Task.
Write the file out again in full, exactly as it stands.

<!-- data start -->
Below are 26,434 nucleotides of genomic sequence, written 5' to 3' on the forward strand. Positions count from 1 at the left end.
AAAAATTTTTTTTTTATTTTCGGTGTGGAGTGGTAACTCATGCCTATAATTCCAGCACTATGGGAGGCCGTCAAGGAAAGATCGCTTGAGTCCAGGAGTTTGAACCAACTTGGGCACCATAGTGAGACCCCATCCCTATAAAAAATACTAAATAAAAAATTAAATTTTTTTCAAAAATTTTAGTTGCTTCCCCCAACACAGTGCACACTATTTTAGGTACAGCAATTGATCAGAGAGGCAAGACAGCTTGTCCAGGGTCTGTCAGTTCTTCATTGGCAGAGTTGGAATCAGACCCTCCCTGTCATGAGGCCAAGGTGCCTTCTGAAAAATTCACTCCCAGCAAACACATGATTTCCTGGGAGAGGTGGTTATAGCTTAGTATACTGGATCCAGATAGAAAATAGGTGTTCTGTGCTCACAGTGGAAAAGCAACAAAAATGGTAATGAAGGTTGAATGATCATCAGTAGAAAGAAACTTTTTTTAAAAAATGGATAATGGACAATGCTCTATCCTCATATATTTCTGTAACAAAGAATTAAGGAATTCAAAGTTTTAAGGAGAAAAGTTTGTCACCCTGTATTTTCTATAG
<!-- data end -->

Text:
Below are 26,434 nucleotides of genomic sequence, written 5' to 3' on the forward strand. Positions count from 1 at the left end.
AAAAATTTTTTTTTTATTTTCGGTGTGGAGTGGTAACTCATGCCTATAATTCCAGCACTATGGGAGGCCGTCAAGGAAAGATCGCTTGAGTCCAGGAGTTTGAACCAACTTGGGCACCATAGTGAGACCCCATCCCTATAAAAAATACTAAATAAAAAATTAAATTTTTTTCAAAAATTTTAGTTGCTTCCCCCAACACAGTGCACACTATTTTAGGTACAGCAATTGATCAGAGAGGCAAGACAGCTTGTCCAGGGTCTGTCAGTTCTTCATTGGCAGAGTTGGAATCAGACCCTCCCTGTCATGAGGCCAAGGTGCCTTCTGAAAAATTCACTCCCAGCAAACACATGATTTCCTGGGAGAGGTGGTTATAGCTTAGTATACTGGATCCAGATAGAAAATAGGTGTTCTGTGCTCACAGTGGAAAAGCAACAAAAATGGTAATGAAGGTTGAATGATCATCAGTAGAAAGAAACTTTTTTTAAAAAATGGATAATGGACAATGCTCTATCCTCATATATTTCTGTAACAAAGAATTAAGGAATTCAAAGTTTTAAGGAGAAAAGTTTGTCACCCTGTATTTTCTATAG